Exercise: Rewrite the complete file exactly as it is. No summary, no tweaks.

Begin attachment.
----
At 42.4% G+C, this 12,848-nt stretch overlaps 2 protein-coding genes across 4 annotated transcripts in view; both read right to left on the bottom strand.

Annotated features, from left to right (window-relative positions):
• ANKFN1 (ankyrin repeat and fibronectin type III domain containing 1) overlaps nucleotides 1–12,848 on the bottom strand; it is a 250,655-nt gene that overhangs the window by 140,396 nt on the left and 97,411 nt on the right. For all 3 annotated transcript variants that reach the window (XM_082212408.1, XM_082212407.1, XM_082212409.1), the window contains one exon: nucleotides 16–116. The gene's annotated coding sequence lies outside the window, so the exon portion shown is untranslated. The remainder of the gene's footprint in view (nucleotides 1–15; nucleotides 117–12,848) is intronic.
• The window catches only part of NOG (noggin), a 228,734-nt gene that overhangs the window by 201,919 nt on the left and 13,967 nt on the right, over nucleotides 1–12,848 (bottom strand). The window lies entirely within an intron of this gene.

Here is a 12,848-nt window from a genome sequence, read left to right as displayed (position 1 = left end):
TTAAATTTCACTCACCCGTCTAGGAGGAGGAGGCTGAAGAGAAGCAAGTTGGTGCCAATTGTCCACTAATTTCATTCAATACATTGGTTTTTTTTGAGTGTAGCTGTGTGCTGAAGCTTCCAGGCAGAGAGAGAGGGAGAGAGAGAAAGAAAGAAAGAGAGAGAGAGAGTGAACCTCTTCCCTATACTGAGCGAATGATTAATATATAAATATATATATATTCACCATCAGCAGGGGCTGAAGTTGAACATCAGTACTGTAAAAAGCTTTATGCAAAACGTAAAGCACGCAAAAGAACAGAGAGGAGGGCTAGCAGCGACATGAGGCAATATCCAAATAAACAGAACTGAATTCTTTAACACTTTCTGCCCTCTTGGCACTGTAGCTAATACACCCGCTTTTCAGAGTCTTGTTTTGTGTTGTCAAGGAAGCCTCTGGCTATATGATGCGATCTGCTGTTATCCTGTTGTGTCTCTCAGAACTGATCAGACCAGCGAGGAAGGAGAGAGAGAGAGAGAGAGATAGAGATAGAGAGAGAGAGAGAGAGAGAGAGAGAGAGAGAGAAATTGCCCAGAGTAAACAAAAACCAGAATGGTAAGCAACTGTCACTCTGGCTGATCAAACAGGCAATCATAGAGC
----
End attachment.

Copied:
At 42.4% G+C, this 12,848-nt stretch overlaps 2 protein-coding genes across 4 annotated transcripts in view; both read right to left on the bottom strand.

Annotated features, from left to right (window-relative positions):
• ANKFN1 (ankyrin repeat and fibronectin type III domain containing 1) overlaps nucleotides 1–12,848 on the bottom strand; it is a 250,655-nt gene that overhangs the window by 140,396 nt on the left and 97,411 nt on the right. For all 3 annotated transcript variants that reach the window (XM_082212408.1, XM_082212407.1, XM_082212409.1), the window contains one exon: nucleotides 16–116. The gene's annotated coding sequence lies outside the window, so the exon portion shown is untranslated. The remainder of the gene's footprint in view (nucleotides 1–15; nucleotides 117–12,848) is intronic.
• The window catches only part of NOG (noggin), a 228,734-nt gene that overhangs the window by 201,919 nt on the left and 13,967 nt on the right, over nucleotides 1–12,848 (bottom strand). The window lies entirely within an intron of this gene.

Here is a 12,848-nt window from a genome sequence, read left to right as displayed (position 1 = left end):
TTAAATTTCACTCACCCGTCTAGGAGGAGGAGGCTGAAGAGAAGCAAGTTGGTGCCAATTGTCCACTAATTTCATTCAATACATTGGTTTTTTTTGAGTGTAGCTGTGTGCTGAAGCTTCCAGGCAGAGAGAGAGGGAGAGAGAGAAAGAAAGAAAGAGAGAGAGAGAGTGAACCTCTTCCCTATACTGAGCGAATGATTAATATATAAATATATATATATTCACCATCAGCAGGGGCTGAAGTTGAACATCAGTACTGTAAAAAGCTTTATGCAAAACGTAAAGCACGCAAAAGAACAGAGAGGAGGGCTAGCAGCGACATGAGGCAATATCCAAATAAACAGAACTGAATTCTTTAACACTTTCTGCCCTCTTGGCACTGTAGCTAATACACCCGCTTTTCAGAGTCTTGTTTTGTGTTGTCAAGGAAGCCTCTGGCTATATGATGCGATCTGCTGTTATCCTGTTGTGTCTCTCAGAACTGATCAGACCAGCGAGGAAGGAGAGAGAGAGAGAGAGAGATAGAGATAGAGAGAGAGAGAGAGAGAGAGAGAGAGAGAGAGAAATTGCCCAGAGTAAACAAAAACCAGAATGGTAAGCAACTGTCACTCTGGCTGATCAAACAGGCAATCATAGAGC